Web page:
Wednesday, August 29, 2012By Andrew Disselkoen
Part of creating a good visualization involves knowing a bad visualization when you see one.
While style is subjective, some visualizations cannot avoid leaving the viewer befuddled. Here’s one example:
GE (data sourced from BP’s Statistical Review of World Energy, June 2010)
The only way to understand “Gas Giants” is by reading the text - the graphics lend nothing to understanding. Differing size boxes distort the comparison between countries. The chart intends to measure percentage of gas reserves within a country - one data dimension. Yet, the graphic changes across two dimensions (height and width). Naturally, the mind attempts to compare volume - but this is a more difficult comparison to make. Any comparison that could be made is confused by the arrangement of the boxes. The white space in the lower right-hand corner leaves the viewer wondering if the designer made a mistake.
In the end, the viewer must read the numbers to have any idea what the visualization attempts to communicate. Since the viewer cannot understand the graphic without reading the numbers - a simple bar chart or list of numbers would have presented the information much more clearly.
Stand Clear: The Most Used Subways
Tuesday, August 28, 2012By Andrew Disselkoen
Once and awhile, one stumbles across an interesting and effective visualization. Visualizations can often be too simple or too complex. Finding a happy medium can be difficult, but I think this graphic achieves that goal. This subway graphic is data-rich and displays multiple data dimensions. While the chart visually displays track length and ridership, a small geographic map details the track arrangement. A small table on the right displays information best shown in table form. This visualization works because it successfully plots two variables on the same axis. The viewer is easily able to compare and relate ridership and track length to infer the level of congestion when riding the subway.
Stand Clear: The Most Used Subway Systems in the United States and Around the World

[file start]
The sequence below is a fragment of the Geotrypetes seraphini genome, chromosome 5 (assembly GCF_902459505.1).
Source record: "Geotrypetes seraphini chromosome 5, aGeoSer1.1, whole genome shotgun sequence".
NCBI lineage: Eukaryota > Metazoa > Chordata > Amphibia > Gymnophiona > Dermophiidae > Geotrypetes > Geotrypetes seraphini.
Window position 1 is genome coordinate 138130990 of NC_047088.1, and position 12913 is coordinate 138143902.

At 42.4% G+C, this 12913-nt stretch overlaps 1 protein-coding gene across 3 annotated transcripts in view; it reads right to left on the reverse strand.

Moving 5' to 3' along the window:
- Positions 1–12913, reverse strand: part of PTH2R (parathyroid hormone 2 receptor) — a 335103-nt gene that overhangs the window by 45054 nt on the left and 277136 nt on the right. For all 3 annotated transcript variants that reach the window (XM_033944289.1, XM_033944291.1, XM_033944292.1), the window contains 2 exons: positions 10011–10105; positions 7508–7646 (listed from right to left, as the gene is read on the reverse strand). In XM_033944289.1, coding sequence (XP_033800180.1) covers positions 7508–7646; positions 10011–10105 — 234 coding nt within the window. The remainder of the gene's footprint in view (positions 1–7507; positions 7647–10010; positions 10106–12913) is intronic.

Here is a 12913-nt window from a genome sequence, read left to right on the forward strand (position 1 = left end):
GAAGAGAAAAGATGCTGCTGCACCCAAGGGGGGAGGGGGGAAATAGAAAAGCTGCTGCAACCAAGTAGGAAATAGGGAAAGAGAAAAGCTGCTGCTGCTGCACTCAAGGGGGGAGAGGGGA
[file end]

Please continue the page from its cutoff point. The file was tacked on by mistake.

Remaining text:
Good Magazine Issue 15
Data Visualization Guidelines
Monday, August 27, 2012By Andrew Disselkoen
Charles Joseph Minard 1969
Modern data visualization often focuses on powerful computer-generated graphics and highly saturated colors. However, one of the most renowned statistical graphics was created in 1861 by Charles Joseph Minard. Depicting Napoleon’s Russian campaign of 1812, Minard captures six variables in a coherent graphic. The width of the line depicts army size with the black line denoting his retreat. The lines are arranged on a two-dimensional map showing military movements and direction. Lastly, temperature is plotted along the bottom exposing losses in the harsh weather. Free of computer-generated graphics and bright colors, Minard demonstrates form and substance are two of the most important elements of a good data visualization.
Tips for Effective Graphics
Show, Don’t Tell
Induce the viewer to think about substance rather than methodology. Printed type should be used sparingly and free of abbreviations and cryptic codes. The visual should be the primary means of communication. If information cannot be communicated clearly and creatively using visuals, the graphic becomes an unnecessary addition.
Avoid unnecessary graphical embellishments and bright, gaudy color schemes. Color palettes should be cohesive and calming. Graphics should primarily communicate the message without unnecessary embellishment. Colors, patterns, and graphics should complement the design rather than compensate for poor visualization design. Computers have enabled a spectrum of customization, but embellishment cannot overcome poor design and planning.
The purpose of a data visualization is to display data in a clear and unique way. Almost everyone can create an excel chart. Good data visualizations incorporate multiple data dimensions. The more information that can be cleanly displayed in a small space, the better. Don’t insult your viewer with a simple graphic, but also don’t confuse with an elaborately cryptic design.